The fact is that to this point DeMaio has been somewhat of a one-trick pony insisting that the solution to solving all of San Diego’s fiscal problems is by selling-off city services one-by-one. Good luck telling parents in D5 that their children can’t visit their branch library because it closed early or their child’s Little League games at Community Park or Highland Ranch Park are canceled due to poor conditions, all because the contractor has profits as higher priority than service.

Having grown up in the heart of District 5, living there until I was 25, I know there will be questions about what are DeMaio’s plans after he “fixes” city finances. This is where I think he will struggle due to the area’s ultra-conservative values.

I remember debates in my high school civics class where the majority of the class would argue, passionately, that the widow of a fallen soldier should not receive any government assistance since she was “foolish” to marry and have children if she couldn’t have been able to afford life without her husband. My senior year a fellow progressive-minded student and I searched for a teacher who would brave the stigma from ultra-conservative parents and sponsor a campus Future Democrats Club (we found a closeted gay teacher, but with just two members in a school with 2,800 students we couldn’t sustain a full club).

So I can’t help but think that, as sad as it may be in this day and age, DeMaio’s sexual orientation will be a factor in this election.

This is still an area of the city where there was more outrage that a student was asked to remove a t-shirt referring to a Bible verse than that said t-shirt was hateful towards fellow classmates.

This is the same area where a local country club recently settled an anti-discrimination lawsuit with a lesbian couple.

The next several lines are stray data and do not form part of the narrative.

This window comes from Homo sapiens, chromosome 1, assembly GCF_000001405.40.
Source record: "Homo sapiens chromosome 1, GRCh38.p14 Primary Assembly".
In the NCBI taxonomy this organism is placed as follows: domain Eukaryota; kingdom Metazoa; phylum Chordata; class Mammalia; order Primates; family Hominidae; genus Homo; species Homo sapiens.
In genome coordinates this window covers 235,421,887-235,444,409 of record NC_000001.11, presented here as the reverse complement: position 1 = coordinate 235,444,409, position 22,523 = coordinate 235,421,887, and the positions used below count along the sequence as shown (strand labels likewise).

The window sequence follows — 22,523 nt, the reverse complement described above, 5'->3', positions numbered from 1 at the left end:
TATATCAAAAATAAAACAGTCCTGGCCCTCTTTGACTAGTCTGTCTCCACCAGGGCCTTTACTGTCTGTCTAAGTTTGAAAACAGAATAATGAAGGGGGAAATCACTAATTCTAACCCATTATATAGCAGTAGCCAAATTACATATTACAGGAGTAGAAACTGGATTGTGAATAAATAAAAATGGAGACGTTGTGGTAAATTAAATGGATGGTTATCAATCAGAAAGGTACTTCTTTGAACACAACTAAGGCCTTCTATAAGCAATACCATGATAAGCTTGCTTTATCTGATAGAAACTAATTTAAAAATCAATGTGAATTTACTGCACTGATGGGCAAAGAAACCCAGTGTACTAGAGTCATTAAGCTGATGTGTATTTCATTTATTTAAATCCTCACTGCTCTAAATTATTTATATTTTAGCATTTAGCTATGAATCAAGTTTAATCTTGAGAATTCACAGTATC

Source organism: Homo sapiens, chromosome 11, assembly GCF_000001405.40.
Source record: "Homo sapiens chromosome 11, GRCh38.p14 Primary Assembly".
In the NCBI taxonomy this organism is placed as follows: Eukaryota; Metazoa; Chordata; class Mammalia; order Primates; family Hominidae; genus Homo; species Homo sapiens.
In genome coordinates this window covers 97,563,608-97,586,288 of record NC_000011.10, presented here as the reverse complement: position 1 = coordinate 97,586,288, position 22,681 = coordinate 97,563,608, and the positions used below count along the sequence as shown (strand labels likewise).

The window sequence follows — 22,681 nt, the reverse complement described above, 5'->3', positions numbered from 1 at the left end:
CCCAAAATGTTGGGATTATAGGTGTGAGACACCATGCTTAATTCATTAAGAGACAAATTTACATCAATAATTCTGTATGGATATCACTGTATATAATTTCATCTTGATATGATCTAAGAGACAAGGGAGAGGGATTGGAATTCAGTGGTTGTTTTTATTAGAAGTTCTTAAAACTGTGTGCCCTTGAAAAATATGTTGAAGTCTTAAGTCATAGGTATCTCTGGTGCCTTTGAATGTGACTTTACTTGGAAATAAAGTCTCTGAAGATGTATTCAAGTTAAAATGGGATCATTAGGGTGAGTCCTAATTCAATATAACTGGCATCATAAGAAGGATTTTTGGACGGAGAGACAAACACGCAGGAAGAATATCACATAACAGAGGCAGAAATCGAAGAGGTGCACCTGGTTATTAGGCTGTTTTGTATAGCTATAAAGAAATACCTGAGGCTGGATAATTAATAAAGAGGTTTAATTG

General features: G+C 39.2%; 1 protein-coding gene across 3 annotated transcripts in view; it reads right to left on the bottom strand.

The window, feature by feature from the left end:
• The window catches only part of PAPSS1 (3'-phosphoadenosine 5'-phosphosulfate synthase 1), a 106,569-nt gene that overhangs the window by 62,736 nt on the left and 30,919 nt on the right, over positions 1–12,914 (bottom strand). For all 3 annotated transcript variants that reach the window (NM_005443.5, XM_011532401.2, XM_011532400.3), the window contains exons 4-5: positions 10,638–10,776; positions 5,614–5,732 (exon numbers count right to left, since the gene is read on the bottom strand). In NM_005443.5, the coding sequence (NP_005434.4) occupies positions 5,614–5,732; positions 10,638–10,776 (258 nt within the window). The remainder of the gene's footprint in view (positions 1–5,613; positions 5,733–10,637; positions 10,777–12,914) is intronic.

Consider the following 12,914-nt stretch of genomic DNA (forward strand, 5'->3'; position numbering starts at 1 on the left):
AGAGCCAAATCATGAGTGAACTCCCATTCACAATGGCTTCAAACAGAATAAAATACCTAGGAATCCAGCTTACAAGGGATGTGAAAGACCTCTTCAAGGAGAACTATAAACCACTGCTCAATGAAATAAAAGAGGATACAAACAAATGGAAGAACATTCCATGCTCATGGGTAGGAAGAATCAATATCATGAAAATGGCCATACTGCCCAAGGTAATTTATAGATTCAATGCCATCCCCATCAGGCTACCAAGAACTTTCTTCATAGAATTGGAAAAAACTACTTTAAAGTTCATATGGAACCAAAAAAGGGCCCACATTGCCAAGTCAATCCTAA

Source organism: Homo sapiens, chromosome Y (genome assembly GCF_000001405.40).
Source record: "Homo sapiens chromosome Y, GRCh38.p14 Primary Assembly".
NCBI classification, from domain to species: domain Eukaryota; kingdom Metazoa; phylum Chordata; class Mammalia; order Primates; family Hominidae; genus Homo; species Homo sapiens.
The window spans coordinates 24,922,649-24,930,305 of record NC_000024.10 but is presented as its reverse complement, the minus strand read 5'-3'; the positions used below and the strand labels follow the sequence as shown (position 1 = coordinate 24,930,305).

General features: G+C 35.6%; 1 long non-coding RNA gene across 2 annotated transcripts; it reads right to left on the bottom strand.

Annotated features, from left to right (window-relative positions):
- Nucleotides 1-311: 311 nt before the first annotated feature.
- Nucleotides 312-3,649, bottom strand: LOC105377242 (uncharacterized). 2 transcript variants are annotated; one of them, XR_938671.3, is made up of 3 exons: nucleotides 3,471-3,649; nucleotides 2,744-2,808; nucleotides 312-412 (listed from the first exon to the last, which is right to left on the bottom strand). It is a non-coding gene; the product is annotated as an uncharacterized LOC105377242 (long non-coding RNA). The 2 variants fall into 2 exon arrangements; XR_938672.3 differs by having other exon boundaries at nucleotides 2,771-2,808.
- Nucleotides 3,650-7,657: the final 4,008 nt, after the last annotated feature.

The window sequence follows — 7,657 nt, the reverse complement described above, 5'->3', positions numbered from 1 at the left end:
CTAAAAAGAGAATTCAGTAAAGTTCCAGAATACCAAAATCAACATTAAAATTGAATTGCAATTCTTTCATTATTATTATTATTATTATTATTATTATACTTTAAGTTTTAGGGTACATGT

This is the same area where the fear of high school girls wearing the wrong type of underwear resulted in a disgraceful school dance.

It’s unfortunate, but I have to think at some point DeMaio is going to run into problems from those spouting traditional family values.

Monday - Quick Hits

Maybe his heart just isn't in it. School Board trustee Luis Acle fails to qualify for the ballot. UT

For the next four weeks San Diego and Tijuana will be an hour apart. UT

Future of Balboa Park was the subject of forum held on Saturday. UT

After years of planning, and a half a billion dollars, North County finally has its rail service. UT NCTimes

They should try recycling the water. Escondido has a disposal program for its much waste water. UT

Sunday, March 9, 2008

Thoughts on the 3rd SD City Council Race

It’s a solid Dem district with three good Democrats running. Here’s where I see things:

Todd Gloria
This guy may only be 29 but he’s running a campaign like a pro. From the signs blanketing University just after the Pride parade last year to racking up endorsements from the P.O.A., the League of Conservation Voters, and Francine Busby, this guy’s got it going on. From the beginning, I was impressed with his campaign and the tightness of his team. This shows an executive ability to put together a staff and manage operations.

But I don’t think he can clear this in June because of…

John Hartley
Say what you will about him, his shoe-leather campaign will pay dividends. San Diegans dig a bit of old school in their politics and John has the time and energy to walk the district. This bodes well for him making the run-off. Hell, he can win without Remer even though, like a lamprey, Larry is present.

Gloria has a more professional operation but Hartley has name recognition and recognizes that, for all its bluster, this is not a “gay” seat. Just look at the numbers. Any strategy based only on the community may get you in the run-off but won’t deliver the election, at least the first time.

Which brings me to….

Stephen Whitburn
An upstanding young man with the San Diego Democratic Club and some of their more active members behind him. Were the community unified, either he or Gloria could have a shot at taking this in the first round. As is, he’s got a lot of ground to cover having been out-hustled by Gloria early on. With Hartley pounding the pavement, Whitburn is caught between toe skilled operators plying their skill which leaves him, IMHO, the third man in this race.

I know labor is split, as is the gay community, on this race. I don’t know who will win, but, so far, things haven’t gotten bloody and this bodes well. Any of these three would be necessary for progress on the City Council. I just hope things don’t get too ugly before it is all over.